So now since you have a little background info of my perspective on "good intentions gone bad," you may understand my outrage a little more deeply at what I am about to share with you. On Saturday, I caught an episode of Animal Planet's "Untamed and Uncut," a reality based show that shocks and horrifies viewers with actual violent footage of animal "accidents" from around the world. It's not my favorite show, but I keep the TV on as background when I am doing this or that around the house. They got my attention when they announced the next story would show how the rescue of a great horned owl in Arkansas played out. I stopped to watch the story unfold as a family found a great horned owl that had been captured in a steel trap and suffered a mangled and broken leg as a result of this heartless trapping method. The family, videotaping their every move, showed how they were able to secure the owl and pry the trap off. They then proceeded to debate whether or not they should put it out of its misery. They proclaimed rather triumphantly that they intended to "help" this bird and proceeded to cut its leg off with wire cutters. They were satisfied that they had done a good thing since the bird made no protest or show of pain. They then poured hydrogen peroxide and alcohol over the remaining stump as a precaution. What came next, I could not believe. They simply let it go!

Horrified. Shocked. Appalled. Saddened. All of these emotions hit me at once and are still swirling around in my head as I think of this poor bird flying off, dehydrated, in probable shock, and likely infected by the bacteria of a wound that was not fresh by the looks of it. The proud amputator proclaimed that now the bird had to work twice as hard to feed himself now that he only had one of his weapons. The guy even knew that! Wonder if he knew that if the bird survived the infection of his wound and debilitated state that he was likely to get an infection in the other foot as one legged birds are known to do?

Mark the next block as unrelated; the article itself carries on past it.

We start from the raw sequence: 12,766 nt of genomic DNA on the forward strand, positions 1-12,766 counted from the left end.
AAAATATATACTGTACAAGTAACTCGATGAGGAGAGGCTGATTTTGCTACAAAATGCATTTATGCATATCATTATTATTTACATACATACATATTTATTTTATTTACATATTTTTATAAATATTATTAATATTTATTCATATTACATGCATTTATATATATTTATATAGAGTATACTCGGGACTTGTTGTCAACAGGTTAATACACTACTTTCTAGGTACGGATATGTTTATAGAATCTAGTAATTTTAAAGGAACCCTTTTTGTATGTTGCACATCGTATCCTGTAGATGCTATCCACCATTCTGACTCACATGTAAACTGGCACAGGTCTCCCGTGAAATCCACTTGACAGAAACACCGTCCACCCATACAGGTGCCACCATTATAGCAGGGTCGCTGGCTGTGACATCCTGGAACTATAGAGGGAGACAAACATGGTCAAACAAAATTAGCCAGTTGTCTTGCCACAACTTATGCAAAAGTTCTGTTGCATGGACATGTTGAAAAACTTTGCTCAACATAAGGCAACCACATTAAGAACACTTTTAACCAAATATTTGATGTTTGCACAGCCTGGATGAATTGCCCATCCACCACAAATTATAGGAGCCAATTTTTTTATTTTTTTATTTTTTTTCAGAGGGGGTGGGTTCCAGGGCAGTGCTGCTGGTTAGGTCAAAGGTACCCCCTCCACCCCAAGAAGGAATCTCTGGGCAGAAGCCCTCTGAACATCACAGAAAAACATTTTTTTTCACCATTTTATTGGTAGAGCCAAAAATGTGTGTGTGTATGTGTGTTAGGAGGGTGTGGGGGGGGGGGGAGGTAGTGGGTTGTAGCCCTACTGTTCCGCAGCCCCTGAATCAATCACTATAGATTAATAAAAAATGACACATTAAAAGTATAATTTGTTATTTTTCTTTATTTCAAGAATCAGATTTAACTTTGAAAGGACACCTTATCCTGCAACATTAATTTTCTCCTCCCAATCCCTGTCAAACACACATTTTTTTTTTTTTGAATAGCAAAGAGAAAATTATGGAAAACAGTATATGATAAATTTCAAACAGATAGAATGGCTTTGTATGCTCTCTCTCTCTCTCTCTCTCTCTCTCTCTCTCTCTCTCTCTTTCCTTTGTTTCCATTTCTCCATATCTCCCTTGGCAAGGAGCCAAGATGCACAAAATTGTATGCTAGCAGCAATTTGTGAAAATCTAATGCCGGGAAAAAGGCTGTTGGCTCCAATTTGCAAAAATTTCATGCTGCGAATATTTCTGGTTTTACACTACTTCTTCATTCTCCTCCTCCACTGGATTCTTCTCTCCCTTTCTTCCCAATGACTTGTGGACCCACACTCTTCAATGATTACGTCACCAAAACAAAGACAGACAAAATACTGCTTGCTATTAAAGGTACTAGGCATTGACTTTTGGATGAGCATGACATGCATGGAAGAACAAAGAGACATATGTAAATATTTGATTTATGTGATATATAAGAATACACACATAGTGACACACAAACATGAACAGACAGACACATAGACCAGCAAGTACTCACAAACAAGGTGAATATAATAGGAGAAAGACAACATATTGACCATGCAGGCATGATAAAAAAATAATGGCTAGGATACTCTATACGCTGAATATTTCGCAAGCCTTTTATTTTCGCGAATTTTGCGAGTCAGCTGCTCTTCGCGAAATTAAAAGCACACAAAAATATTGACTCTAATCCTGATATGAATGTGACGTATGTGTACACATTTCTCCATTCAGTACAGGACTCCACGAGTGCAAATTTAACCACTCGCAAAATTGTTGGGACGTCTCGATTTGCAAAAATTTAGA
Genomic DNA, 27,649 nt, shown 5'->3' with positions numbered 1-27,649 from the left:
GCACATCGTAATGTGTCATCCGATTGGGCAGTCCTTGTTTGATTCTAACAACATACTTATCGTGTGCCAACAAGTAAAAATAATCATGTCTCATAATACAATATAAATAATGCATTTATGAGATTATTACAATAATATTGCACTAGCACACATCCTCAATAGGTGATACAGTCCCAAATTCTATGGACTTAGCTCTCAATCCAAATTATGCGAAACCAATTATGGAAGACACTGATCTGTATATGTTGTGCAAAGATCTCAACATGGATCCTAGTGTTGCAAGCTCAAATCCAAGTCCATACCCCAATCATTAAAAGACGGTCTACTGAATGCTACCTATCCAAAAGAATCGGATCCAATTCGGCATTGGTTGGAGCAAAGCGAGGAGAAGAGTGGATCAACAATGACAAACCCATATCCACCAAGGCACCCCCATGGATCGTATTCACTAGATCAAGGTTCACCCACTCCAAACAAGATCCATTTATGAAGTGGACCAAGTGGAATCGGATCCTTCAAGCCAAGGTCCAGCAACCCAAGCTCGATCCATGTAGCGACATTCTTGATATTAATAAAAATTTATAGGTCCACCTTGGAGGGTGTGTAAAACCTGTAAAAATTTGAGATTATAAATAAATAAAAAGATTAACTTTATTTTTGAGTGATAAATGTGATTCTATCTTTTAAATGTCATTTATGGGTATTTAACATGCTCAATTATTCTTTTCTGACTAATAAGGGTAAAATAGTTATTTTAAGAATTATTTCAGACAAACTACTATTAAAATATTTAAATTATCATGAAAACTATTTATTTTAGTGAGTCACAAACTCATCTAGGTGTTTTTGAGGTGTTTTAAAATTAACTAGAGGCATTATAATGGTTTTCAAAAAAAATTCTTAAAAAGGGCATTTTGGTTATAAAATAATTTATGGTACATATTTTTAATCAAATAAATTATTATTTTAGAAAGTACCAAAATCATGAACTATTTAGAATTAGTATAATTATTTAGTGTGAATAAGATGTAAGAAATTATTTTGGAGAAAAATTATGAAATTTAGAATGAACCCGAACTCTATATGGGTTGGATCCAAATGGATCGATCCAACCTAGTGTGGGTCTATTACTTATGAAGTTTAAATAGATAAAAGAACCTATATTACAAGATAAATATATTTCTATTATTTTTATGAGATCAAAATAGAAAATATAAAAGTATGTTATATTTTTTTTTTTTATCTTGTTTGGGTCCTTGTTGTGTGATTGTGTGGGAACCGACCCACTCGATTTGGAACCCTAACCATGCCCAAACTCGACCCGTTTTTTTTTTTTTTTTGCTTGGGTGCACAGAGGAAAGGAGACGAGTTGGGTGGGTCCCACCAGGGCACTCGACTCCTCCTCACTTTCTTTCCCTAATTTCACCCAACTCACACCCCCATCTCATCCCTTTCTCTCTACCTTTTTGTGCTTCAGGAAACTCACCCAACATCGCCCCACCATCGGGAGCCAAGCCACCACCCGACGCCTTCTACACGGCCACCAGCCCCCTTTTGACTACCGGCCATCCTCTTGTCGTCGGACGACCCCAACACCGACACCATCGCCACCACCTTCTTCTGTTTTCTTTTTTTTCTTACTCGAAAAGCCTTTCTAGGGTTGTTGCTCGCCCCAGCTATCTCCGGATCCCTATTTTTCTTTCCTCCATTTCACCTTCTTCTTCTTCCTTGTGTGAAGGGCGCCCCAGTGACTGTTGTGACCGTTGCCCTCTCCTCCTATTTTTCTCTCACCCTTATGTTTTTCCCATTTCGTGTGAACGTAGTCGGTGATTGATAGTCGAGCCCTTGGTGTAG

So given my position stated in the beginning, I'm sure that you, the reader can imagine what type of conversation I would love to have with these people. That conversation is so important so these people won't go around bragging about this deed and what a wonderful thing they did. One can only hope that at some point, someone pointed out to them, uh maybe you should have taken it to a vet first? Yes, I hope they second guessed their decision at some point.

My deeper anger is directed at Animal Planet. I wrote them first letting them know how irresponsible the airing of this story was. That it was first and foremost, ILLEGAL. Rehabilitators like myself are not allowed to release birds with one leg and must be considered carefully on a case by case basis to keep them in captivity because of the propensity of the other foot becoming lame. It is for the same reason that horses with 3 legs are not typically saved. The other thing that Animal Planet is guilty of is glorifying an act that was clearly the wrong decision. Some producer felt that the wow factor was more important and spinning it this way was acceptable programming. It was in my opinion a morally reprehensible decision to air this story, and it was my suggestion to Animal Planet that they will examine these stories a little more closely before airing them.

I am really not that surprised, but I feel that enough is enough and I hope that people will speak out and let them know that they do not approve of this sort of irresponsible programming that ignores not only the law, but the codes of common sense that an animal that has just lost an entire limb needs medical attention by a trained professional, something that should be inherently obvious. Here's the web address if you have a quick moment to let Animal Planet know that you do not approve of this sort of irresponsible content: http://extweb.discovery.com/viewerrelations. The show is called "Uncut and Untamed" and aired Saturday August 29th.

Meanwhile I commend and applaud all of you that do take the time out of your busy lives to help animals. Don't stop trying, but just remember that like us, they need the care of a trained professional. You took the time to care, now take that extra step to find them the help they need.